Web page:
Fishing out all the seas' fish? North Korean conflict; happy Silk Road

To members and friends of the Providence Committee on Foreign Relations (;

Our next meeting comes Wednesday, May 17,  with James E. Griffin, an expert on the global food sector. He's a professor of culinary studies at Johnson & Wales University and an international business consultant. He's particularly well known for his knowledge of global food sourcing and sustainability.

Professor Griffin will focus in his talk on seafood sustainability, looking at it with New England, national  and international perspectives. It will be based on international research he and his colleagues have conducted in recent years.

You might to look at this New York Times story about rapacious Chinese overfishing.

On Thursday, June 1, comes Terence Roehrig,  of the U.S. Naval War College, where he is a professor of National Security Affairs, the Director of the Asia-Pacific Studies Group, and teaches in the Security Strategies sub-course.  He has been a Research Fellow at the Kennedy School at Harvard University in the International Security Program and the Project on Managing the Atom and a past President of the Association of Korean Political Studies.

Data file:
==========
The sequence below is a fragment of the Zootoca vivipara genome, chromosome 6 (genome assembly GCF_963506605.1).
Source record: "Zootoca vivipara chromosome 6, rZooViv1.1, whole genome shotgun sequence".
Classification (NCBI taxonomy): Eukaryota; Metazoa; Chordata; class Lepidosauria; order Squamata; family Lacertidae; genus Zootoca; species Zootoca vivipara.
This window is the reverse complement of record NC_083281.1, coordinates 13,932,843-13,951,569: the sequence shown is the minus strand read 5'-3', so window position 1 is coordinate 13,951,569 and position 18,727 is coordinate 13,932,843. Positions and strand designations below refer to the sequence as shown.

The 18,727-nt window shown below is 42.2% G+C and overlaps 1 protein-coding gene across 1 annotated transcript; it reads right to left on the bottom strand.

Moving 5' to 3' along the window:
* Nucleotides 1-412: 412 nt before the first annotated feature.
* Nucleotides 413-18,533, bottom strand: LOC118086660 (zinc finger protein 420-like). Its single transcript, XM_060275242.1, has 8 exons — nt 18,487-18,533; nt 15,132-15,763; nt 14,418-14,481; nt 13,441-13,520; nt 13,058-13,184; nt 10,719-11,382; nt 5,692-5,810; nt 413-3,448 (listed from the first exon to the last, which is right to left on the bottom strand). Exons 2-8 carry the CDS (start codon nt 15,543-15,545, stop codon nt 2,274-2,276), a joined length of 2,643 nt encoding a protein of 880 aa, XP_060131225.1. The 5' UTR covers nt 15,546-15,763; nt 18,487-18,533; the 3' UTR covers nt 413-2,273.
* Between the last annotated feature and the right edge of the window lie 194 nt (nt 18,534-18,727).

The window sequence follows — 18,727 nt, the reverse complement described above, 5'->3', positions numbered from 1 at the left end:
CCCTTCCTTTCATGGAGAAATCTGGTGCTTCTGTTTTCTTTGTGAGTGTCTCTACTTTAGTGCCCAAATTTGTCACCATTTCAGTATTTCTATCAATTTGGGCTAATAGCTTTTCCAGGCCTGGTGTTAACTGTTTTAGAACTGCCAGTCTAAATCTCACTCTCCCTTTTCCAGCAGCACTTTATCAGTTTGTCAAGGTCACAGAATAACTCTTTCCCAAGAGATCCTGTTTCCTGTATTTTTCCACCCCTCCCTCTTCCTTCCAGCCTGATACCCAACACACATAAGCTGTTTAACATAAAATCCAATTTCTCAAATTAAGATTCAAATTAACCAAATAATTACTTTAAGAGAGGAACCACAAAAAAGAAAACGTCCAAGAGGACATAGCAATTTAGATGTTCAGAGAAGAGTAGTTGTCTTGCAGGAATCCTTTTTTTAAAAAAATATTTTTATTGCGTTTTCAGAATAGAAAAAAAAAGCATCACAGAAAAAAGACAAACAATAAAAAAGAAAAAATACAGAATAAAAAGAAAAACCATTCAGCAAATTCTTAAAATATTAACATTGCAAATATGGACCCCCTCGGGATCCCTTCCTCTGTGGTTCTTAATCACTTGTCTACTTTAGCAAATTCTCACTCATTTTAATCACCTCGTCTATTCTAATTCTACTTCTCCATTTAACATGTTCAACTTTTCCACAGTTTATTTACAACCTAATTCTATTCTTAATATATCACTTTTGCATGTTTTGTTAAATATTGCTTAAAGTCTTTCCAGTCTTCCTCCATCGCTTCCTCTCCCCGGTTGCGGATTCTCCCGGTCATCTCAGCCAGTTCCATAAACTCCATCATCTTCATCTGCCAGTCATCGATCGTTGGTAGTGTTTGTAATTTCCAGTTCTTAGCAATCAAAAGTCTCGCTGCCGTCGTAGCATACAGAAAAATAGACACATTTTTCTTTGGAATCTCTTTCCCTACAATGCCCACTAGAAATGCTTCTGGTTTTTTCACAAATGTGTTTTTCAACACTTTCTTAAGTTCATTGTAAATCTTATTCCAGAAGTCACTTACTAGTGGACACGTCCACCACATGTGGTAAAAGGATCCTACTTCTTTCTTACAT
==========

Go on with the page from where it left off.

Joining us on Wednesday, June 14, will be Laura Freid, who has been serving as CEO of the Silk Road Project,  founded and chaired by famed cellist Yo-Yo Ma in 1998, promoting collaboration among artists and institutions and studying the ebb and flow of ideas across nations and time. The project was first inspired by the cultural traditions of the historical Silk Road. Ms. Freid was recently named president of the Maine College of Art. There will be visuals and perhaps music.
We are already working on the fall season. There may be an expert on Mexico (perhaps Jorge Castenada) or Putin’s foreign policy (perhaps Dmitri Trenin) coming to speak early in September. Will advise.
Already scheduled is French Consul General Valery Freland, who will talk about how the French presidential-election outcome might change that nation’s foreign policy and the Western Alliance. He’ll speak on Wednesday, Sept. 27.
Then on Wednesday, Oct. 11, Graham Allison, who has been running Harvard’s Belfer Institute, will talk about, among other things, Chinese expansionism in the South China Sea.   He'll talk about his new book Destined for War: Can America and China Escape Thucydides's Trap
On Wednesday, Nov. 1,  comes Michael Soussan, the writer and skeptic about the United Nations. He’s the author of, among other things, Backstabbing for Beginners, about his experiences in Iraq, which is being made into a movie starring Ben Kingsley.
Meanwhile, we’re trying to keep some flexibility to respond to events. Please send along ideas.